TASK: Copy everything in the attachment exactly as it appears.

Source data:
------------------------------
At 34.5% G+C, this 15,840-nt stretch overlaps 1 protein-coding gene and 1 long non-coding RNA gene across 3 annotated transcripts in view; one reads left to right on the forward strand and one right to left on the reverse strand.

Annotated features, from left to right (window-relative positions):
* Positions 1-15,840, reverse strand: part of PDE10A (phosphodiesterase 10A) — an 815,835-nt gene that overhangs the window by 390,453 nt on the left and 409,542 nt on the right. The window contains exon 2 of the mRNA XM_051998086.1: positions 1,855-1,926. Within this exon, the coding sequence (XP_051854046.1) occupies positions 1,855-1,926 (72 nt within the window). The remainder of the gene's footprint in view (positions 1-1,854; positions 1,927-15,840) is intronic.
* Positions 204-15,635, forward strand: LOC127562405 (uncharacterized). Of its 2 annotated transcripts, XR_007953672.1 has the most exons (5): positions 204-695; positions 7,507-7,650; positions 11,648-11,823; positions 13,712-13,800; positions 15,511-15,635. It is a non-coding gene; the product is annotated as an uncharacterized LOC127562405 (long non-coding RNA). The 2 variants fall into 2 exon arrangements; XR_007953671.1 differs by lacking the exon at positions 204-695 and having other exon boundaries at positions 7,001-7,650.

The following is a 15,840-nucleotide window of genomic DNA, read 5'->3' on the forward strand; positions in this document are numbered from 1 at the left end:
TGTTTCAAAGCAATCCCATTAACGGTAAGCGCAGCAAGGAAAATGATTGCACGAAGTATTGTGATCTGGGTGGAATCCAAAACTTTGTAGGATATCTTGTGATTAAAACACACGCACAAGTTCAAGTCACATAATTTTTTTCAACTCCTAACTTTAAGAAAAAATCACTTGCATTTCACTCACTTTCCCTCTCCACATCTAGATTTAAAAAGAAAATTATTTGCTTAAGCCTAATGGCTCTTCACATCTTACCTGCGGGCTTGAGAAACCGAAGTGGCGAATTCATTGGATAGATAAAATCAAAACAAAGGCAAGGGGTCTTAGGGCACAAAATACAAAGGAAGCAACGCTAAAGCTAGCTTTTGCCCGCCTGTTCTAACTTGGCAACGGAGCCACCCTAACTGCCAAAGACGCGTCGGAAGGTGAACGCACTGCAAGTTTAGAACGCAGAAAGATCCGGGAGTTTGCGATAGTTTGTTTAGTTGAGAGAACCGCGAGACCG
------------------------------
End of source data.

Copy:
At 34.5% G+C, this 15,840-nt stretch overlaps 1 protein-coding gene and 1 long non-coding RNA gene across 3 annotated transcripts in view; one reads left to right on the forward strand and one right to left on the reverse strand.

Annotated features, from left to right (window-relative positions):
* Positions 1-15,840, reverse strand: part of PDE10A (phosphodiesterase 10A) — an 815,835-nt gene that overhangs the window by 390,453 nt on the left and 409,542 nt on the right. The window contains exon 2 of the mRNA XM_051998086.1: positions 1,855-1,926. Within this exon, the coding sequence (XP_051854046.1) occupies positions 1,855-1,926 (72 nt within the window). The remainder of the gene's footprint in view (positions 1-1,854; positions 1,927-15,840) is intronic.
* Positions 204-15,635, forward strand: LOC127562405 (uncharacterized). Of its 2 annotated transcripts, XR_007953672.1 has the most exons (5): positions 204-695; positions 7,507-7,650; positions 11,648-11,823; positions 13,712-13,800; positions 15,511-15,635. It is a non-coding gene; the product is annotated as an uncharacterized LOC127562405 (long non-coding RNA). The 2 variants fall into 2 exon arrangements; XR_007953671.1 differs by lacking the exon at positions 204-695 and having other exon boundaries at positions 7,001-7,650.

The following is a 15,840-nucleotide window of genomic DNA, read 5'->3' on the forward strand; positions in this document are numbered from 1 at the left end:
TGTTTCAAAGCAATCCCATTAACGGTAAGCGCAGCAAGGAAAATGATTGCACGAAGTATTGTGATCTGGGTGGAATCCAAAACTTTGTAGGATATCTTGTGATTAAAACACACGCACAAGTTCAAGTCACATAATTTTTTTCAACTCCTAACTTTAAGAAAAAATCACTTGCATTTCACTCACTTTCCCTCTCCACATCTAGATTTAAAAAGAAAATTATTTGCTTAAGCCTAATGGCTCTTCACATCTTACCTGCGGGCTTGAGAAACCGAAGTGGCGAATTCATTGGATAGATAAAATCAAAACAAAGGCAAGGGGTCTTAGGGCACAAAATACAAAGGAAGCAACGCTAAAGCTAGCTTTTGCCCGCCTGTTCTAACTTGGCAACGGAGCCACCCTAACTGCCAAAGACGCGTCGGAAGGTGAACGCACTGCAAGTTTAGAACGCAGAAAGATCCGGGAGTTTGCGATAGTTTGTTTAGTTGAGAGAACCGCGAGACCG